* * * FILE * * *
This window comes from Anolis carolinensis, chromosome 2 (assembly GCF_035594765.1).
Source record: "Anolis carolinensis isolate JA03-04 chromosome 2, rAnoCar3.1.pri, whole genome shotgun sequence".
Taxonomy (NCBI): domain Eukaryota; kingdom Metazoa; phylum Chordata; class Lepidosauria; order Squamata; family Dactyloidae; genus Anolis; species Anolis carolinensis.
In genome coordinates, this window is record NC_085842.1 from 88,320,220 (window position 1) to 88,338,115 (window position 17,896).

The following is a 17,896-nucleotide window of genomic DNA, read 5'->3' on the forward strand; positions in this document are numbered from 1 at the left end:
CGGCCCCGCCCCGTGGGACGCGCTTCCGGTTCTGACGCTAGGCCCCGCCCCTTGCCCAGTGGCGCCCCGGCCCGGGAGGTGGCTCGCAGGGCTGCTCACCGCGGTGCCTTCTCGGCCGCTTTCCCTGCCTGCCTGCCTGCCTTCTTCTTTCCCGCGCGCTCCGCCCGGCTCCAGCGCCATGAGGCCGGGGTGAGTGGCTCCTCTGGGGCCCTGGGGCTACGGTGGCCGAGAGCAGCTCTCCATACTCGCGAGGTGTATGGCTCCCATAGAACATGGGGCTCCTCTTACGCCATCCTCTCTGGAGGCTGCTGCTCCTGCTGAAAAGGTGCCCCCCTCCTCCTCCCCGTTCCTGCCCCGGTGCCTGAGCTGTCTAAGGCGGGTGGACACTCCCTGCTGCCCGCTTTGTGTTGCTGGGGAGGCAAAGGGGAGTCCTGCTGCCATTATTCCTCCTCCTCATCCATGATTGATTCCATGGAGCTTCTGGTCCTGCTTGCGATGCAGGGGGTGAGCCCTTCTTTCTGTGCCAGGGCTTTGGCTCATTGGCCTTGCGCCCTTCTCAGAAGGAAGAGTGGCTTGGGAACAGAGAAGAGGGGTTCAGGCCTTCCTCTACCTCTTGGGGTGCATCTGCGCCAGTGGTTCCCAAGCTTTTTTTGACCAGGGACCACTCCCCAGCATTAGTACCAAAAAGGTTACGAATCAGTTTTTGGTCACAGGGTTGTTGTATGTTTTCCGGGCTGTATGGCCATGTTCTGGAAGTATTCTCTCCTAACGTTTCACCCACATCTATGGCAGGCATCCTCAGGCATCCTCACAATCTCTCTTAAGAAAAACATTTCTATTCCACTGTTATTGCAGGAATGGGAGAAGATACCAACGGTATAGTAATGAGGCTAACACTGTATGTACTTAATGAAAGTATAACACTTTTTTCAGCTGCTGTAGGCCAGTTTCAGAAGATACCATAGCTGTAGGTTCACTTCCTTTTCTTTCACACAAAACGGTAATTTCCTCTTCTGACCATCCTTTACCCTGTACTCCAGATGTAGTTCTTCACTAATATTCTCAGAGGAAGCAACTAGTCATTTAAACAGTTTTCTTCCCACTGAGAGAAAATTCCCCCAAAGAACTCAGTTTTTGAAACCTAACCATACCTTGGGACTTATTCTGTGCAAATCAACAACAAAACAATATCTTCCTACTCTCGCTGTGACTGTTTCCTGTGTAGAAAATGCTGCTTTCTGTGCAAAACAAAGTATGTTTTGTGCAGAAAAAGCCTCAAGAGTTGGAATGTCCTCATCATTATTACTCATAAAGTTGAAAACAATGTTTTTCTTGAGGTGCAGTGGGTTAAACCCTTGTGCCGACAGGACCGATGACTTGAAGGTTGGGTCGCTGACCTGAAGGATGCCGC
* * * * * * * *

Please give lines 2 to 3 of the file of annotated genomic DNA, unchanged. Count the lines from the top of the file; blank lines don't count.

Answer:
Source record: "Anolis carolinensis isolate JA03-04 chromosome 2, rAnoCar3.1.pri, whole genome shotgun sequence".
Taxonomy (NCBI): domain Eukaryota; kingdom Metazoa; phylum Chordata; class Lepidosauria; order Squamata; family Dactyloidae; genus Anolis; species Anolis carolinensis.